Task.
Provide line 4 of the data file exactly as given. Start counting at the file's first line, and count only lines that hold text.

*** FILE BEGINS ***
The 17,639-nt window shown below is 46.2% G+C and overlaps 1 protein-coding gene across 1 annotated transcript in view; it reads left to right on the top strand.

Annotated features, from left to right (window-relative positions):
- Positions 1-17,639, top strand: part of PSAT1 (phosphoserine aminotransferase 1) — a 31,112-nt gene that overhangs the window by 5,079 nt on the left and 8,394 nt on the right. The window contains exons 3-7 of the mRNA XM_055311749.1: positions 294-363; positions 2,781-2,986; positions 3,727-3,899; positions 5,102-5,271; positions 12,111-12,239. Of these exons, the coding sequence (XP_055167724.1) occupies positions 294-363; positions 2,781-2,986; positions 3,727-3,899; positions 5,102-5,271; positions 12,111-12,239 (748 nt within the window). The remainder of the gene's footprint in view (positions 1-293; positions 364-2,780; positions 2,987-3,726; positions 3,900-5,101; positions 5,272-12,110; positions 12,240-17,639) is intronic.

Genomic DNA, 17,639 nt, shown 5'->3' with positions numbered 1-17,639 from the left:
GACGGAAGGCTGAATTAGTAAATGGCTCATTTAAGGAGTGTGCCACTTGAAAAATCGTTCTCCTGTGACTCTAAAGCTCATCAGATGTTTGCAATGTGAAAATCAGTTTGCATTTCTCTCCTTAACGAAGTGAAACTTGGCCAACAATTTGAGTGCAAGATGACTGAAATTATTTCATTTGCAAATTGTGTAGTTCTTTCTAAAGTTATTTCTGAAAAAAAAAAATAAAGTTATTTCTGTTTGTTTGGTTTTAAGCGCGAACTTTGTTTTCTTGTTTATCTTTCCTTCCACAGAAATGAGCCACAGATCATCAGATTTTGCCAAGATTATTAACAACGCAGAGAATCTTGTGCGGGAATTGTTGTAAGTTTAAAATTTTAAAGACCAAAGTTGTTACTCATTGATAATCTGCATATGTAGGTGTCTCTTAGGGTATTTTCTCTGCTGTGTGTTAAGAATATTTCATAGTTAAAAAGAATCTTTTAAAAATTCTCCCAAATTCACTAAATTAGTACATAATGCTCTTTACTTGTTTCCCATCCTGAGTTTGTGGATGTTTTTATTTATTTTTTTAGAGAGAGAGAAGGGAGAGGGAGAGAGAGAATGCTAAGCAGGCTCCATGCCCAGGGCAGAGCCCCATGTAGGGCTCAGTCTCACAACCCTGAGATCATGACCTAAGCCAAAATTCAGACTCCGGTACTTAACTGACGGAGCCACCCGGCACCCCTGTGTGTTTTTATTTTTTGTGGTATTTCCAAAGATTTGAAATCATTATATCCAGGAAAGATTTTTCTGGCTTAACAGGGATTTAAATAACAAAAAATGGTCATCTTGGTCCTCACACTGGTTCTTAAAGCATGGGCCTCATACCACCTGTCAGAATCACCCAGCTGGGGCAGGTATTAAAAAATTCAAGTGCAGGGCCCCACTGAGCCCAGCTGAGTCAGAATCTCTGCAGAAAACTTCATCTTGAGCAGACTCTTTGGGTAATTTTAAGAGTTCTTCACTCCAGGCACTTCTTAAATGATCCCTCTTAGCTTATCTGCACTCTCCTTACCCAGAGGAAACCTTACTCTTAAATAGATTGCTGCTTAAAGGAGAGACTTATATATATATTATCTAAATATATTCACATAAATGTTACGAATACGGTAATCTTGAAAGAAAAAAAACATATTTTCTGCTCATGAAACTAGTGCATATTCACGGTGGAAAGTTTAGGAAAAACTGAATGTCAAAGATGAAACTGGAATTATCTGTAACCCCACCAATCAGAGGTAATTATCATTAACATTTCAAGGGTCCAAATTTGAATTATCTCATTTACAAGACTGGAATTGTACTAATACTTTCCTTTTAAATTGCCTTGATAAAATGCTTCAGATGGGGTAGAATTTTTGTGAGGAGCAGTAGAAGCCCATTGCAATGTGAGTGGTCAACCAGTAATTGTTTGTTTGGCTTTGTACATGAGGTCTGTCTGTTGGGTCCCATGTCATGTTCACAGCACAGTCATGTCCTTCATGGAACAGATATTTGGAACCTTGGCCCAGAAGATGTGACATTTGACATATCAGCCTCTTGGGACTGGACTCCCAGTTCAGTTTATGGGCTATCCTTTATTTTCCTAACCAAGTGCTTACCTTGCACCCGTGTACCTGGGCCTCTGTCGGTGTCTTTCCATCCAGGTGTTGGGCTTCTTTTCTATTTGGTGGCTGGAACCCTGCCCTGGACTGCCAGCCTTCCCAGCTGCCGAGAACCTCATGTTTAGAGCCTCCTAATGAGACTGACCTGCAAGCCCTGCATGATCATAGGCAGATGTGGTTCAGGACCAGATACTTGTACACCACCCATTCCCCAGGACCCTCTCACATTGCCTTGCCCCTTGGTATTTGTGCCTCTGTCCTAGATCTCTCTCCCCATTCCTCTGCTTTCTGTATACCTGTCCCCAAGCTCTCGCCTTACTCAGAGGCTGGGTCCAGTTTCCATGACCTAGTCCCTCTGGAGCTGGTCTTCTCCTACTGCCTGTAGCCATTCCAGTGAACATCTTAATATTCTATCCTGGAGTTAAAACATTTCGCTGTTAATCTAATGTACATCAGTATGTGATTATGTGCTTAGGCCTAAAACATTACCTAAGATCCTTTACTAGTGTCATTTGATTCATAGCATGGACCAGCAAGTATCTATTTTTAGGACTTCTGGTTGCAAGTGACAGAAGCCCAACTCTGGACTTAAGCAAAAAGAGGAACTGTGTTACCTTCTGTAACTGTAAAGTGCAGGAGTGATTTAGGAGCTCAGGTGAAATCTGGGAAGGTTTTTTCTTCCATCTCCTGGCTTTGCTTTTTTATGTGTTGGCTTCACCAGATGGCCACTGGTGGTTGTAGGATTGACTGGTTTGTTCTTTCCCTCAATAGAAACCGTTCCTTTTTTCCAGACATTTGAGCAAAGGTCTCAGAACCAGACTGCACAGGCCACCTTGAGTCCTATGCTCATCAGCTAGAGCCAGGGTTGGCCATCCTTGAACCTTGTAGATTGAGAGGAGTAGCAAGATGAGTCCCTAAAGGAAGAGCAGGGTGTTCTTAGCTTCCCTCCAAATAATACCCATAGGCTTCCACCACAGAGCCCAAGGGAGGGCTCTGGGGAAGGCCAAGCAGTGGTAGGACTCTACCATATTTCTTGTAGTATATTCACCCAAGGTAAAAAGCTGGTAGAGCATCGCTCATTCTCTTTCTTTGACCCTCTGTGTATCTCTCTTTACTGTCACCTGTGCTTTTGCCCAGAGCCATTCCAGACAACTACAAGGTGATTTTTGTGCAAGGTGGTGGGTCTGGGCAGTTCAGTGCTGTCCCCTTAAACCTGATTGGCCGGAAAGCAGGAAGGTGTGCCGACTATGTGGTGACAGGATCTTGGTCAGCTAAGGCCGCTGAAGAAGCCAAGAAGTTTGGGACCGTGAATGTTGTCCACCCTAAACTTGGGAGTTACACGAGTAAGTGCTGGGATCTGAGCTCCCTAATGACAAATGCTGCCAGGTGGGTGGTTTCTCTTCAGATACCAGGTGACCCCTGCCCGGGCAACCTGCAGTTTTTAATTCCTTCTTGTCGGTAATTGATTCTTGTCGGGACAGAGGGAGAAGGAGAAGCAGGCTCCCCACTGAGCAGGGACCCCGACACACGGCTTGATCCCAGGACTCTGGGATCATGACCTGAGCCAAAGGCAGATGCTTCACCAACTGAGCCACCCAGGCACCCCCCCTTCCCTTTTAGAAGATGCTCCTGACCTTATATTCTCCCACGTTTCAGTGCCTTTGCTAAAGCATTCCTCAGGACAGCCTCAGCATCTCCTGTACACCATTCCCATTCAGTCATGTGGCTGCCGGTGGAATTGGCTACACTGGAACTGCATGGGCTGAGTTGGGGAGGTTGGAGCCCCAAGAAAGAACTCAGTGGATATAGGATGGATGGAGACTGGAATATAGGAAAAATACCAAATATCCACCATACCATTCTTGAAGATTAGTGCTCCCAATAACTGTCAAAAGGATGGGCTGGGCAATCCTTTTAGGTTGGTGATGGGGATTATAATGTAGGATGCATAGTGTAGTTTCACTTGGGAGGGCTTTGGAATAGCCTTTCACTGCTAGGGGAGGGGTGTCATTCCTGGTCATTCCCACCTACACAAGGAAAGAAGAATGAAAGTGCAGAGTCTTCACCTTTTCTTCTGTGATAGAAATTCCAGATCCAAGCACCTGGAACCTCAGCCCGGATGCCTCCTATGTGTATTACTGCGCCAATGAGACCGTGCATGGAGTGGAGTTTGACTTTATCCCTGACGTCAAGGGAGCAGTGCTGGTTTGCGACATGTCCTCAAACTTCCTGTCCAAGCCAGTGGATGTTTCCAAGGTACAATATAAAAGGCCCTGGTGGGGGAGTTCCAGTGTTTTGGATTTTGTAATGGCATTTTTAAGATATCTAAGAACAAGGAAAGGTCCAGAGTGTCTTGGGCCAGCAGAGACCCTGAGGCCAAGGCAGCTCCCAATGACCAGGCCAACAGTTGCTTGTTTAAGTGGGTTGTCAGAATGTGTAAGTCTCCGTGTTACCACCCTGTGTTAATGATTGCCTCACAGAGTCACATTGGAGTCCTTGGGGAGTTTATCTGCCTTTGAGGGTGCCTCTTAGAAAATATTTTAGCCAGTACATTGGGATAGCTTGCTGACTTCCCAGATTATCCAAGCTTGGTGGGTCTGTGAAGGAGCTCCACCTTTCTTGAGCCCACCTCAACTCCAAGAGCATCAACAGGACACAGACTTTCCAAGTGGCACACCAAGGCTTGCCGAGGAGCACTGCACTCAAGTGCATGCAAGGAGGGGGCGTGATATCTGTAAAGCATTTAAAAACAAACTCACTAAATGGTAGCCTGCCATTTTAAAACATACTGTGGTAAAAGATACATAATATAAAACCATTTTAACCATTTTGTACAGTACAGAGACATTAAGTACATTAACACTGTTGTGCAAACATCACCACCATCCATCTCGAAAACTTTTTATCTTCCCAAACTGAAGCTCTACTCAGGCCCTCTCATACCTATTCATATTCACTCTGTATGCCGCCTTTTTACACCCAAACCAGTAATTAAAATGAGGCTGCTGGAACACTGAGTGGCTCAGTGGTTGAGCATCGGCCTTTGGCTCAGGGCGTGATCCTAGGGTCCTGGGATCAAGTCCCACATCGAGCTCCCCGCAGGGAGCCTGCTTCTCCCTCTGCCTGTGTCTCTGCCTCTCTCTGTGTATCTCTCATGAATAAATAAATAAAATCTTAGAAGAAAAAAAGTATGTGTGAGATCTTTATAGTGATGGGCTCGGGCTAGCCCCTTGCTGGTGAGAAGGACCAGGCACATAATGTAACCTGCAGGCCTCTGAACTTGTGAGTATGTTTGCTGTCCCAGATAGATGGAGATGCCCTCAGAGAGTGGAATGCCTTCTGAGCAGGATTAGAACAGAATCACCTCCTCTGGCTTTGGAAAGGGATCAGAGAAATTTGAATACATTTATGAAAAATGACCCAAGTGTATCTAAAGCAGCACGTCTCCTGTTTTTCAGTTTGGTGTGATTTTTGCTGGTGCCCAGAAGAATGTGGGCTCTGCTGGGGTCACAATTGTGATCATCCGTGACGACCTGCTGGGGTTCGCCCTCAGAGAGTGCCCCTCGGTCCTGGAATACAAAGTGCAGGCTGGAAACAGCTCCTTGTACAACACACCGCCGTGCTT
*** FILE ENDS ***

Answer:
Genomic DNA, 17,639 nt, shown 5'->3' with positions numbered 1-17,639 from the left: